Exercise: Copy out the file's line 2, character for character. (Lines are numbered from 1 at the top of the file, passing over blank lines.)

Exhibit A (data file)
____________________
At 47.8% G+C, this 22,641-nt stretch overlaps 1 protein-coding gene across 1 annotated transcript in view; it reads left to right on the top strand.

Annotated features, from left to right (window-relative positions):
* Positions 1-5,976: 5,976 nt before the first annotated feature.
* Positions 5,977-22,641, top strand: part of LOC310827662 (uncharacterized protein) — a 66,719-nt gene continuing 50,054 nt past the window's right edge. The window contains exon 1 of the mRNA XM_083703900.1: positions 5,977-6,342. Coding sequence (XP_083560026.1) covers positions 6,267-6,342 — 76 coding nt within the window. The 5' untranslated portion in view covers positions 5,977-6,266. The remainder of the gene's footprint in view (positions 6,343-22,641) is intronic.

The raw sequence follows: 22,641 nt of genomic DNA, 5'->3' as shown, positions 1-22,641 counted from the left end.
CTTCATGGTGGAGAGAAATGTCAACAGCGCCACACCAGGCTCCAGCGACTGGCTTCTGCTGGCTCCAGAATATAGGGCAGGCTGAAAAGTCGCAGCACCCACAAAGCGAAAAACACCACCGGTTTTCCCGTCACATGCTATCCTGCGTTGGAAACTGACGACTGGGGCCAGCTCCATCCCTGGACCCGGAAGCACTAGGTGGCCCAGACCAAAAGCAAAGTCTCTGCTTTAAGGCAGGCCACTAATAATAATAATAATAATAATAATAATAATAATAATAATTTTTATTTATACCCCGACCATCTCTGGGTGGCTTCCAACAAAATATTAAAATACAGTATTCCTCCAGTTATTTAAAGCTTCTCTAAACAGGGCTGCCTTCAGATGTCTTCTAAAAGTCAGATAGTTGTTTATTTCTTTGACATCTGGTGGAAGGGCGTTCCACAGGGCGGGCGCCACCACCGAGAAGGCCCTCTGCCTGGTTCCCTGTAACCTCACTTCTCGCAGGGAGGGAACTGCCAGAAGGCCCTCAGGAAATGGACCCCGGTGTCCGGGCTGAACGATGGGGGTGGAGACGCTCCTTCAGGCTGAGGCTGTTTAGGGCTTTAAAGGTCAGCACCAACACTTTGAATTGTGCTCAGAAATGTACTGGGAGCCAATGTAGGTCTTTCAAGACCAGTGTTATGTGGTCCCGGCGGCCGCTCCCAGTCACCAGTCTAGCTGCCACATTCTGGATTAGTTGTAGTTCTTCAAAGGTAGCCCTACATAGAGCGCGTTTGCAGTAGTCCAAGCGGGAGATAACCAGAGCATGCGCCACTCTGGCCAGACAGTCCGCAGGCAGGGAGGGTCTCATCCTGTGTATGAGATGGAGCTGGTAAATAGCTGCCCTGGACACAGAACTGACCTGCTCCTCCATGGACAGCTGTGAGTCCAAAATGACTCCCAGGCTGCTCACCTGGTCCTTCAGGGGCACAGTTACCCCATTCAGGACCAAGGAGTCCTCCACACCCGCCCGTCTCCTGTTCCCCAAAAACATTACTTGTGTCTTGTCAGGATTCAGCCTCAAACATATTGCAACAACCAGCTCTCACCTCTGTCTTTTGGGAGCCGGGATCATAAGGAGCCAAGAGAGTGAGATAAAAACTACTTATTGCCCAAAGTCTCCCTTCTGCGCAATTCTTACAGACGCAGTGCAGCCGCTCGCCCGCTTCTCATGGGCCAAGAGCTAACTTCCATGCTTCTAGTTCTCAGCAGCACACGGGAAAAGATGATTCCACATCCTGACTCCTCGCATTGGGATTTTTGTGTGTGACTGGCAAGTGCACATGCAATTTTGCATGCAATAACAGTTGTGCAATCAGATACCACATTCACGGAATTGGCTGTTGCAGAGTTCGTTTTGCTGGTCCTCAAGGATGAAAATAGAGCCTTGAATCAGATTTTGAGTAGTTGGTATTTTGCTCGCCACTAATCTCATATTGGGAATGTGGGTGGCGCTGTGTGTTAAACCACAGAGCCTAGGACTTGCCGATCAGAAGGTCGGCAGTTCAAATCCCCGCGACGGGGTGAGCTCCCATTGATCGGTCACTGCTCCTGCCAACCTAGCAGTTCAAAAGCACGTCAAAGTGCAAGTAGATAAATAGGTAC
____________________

Annotated features, from left to right (window-relative positions):